The market falls largely into three segments:
- folks who will buy anything Apple
- folks who will buy anything but Apple - but likes the iPhone, just not Apple
- folks who want a good mobile device
With the above said, it stands to reason that while there are innovations going on outside of Cupertino (shocking, eh?), Apple seems to have the pole position these days. You don't see many posts or articles on Storm killer now, do you?
So, at Barcelona, many mobile providers and device makers used the Mobile World Congress to lay out their strategies:
- Nokia: with their Ovi store, they will create social-centric applications that leverage their huge installed base. Media will be part of their emphasis. Also, Skype will come pre-installed on many Nokia phones in the 3rd quarter.
- Android Marketplace: Google started accepting paid apps this week but since the debut of the G1, it was all free apps only. Users were subjected to beta status (my opinion that is widely shared by many users). There was a belated update a couple of weeks ago but until we see what apps are available, we can't give a proper opinion at this time. Also, Google will allow users to ask for their money back within 24 hours of buying an app if they are not satisfied. However, if you want the money back, you'll need to get it from the developers. And you will have to use Google Checkout. In a way, it's a free for all so that will be interesting to watch.
- Palm Pre: very little information at this time. It'll be difficult for Palm to differentiate itself from what its users are used to now. It's like there won't be one but multiple store fronts for users to choose from. Music will come from Amazon.
- Symbian: This is an interesting one. With Nokia coming out with Ovi, will Symbian apps be folded into the Ovi store? How about 3rd stores like Pocketgear that has largely supported Symbian effort?
- Blackberry Applications Center: very little is known about it at this time. Despite all the attention the iPhone is getting, RIM sells more units than Apple and that's a good thing for RIM. By virtue of its installed base in the smartphone market, they're still the ones to beat. And should RIM come out with a creative store, watch out.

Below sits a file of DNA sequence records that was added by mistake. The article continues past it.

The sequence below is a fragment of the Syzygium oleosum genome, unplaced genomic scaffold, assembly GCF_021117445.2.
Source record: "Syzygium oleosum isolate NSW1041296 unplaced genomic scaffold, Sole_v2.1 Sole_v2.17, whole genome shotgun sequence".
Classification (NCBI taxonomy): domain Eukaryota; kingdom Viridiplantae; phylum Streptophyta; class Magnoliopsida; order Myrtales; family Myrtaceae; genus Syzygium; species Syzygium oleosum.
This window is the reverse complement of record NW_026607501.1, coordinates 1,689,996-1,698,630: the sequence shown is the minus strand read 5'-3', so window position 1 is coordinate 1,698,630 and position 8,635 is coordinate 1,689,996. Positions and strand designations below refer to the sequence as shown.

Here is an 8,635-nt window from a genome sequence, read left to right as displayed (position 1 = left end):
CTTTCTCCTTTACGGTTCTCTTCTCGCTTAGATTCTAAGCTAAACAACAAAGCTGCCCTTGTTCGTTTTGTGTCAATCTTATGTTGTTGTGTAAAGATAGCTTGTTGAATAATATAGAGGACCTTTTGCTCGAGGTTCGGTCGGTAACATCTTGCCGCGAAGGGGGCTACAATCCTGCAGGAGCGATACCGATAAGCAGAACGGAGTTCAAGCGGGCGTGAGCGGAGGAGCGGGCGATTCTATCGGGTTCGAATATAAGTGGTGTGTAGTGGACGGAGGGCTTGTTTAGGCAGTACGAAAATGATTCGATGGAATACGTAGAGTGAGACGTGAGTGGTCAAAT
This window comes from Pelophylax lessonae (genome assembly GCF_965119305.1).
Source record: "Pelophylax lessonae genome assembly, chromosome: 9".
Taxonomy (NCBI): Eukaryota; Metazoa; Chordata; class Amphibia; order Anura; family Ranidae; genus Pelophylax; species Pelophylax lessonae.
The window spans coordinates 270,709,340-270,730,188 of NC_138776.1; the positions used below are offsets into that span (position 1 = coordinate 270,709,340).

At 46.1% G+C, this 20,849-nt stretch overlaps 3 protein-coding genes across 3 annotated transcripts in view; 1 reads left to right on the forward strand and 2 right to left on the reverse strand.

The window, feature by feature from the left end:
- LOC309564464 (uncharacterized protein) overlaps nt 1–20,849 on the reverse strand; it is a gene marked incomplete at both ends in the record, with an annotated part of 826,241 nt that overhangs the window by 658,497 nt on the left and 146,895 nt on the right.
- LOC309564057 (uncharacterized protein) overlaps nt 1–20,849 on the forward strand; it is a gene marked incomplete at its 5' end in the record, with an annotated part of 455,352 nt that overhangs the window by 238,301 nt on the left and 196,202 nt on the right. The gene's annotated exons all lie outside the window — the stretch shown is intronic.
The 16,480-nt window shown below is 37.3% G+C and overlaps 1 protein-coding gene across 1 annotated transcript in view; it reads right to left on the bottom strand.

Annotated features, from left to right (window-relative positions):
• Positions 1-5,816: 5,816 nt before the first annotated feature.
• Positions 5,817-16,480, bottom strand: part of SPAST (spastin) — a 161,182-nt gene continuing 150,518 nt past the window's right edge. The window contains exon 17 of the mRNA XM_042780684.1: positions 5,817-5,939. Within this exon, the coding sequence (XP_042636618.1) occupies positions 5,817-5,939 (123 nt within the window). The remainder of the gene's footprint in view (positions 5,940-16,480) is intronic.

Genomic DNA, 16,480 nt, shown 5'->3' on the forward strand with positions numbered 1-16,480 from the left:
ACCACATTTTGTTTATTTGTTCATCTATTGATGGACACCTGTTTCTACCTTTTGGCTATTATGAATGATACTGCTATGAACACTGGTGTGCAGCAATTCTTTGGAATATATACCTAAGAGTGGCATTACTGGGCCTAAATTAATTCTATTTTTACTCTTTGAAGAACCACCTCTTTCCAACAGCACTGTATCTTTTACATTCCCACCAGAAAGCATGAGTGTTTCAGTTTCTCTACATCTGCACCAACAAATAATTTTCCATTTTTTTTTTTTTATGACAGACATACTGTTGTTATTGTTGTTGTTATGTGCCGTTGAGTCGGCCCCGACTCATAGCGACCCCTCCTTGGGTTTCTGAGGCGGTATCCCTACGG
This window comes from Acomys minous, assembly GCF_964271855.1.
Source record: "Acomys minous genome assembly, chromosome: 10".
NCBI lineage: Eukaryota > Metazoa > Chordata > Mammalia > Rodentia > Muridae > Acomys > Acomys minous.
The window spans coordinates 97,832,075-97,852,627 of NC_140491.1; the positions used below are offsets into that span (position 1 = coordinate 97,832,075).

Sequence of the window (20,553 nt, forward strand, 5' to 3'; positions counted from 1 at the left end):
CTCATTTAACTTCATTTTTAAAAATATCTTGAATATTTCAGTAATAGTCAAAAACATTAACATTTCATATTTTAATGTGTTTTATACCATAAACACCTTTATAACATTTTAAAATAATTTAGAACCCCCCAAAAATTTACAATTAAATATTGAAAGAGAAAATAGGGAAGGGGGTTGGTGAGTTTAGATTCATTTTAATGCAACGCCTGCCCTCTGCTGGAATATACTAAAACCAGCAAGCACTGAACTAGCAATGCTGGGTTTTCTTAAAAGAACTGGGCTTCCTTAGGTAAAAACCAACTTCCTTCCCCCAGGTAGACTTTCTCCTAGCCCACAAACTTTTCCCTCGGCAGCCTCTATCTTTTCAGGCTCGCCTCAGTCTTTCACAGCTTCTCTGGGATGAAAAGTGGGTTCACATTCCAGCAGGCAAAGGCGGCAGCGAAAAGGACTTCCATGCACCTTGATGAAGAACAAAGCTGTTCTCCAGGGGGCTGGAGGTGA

- Microsoft: been in this business for years. Apple made the app store easier to use but Microsoft has just as many apps as the iPhone's app store. Can't wait to see the two go at it.I'm talking about iPHone 3.0 and windows Mobile 7.
While the Fortune article largely forgotten about T-Mobile and the other mobile providers, I haven't. Yeah, our gatekeepers. It's difficult to say what the dynamics and relationships they will have with device makers and the customers. In the past, the wireless providers ruled the market.
They say jump, and we ask whether it's a cliff or bridge they want us to jump off of. Today, that has changed. A year ago, no phone maker would think about creating their own app stores and services separately from the providers. So until these app stores actually open and the services in effect, we can't say how much weight the wireless providers will have in selling their own apps and services.
My hope is one in which each platform will have multiple stores to choose from. Of course, that'll never be the case with the iPhone.
I believe we're just seeing the beginning of another jump in mobile computing and services. Once all the stores are out there, mobile warriors will likely witness another leap in innovation for app distribution, communications, and services. There's always be a leader others are trying to catch up to.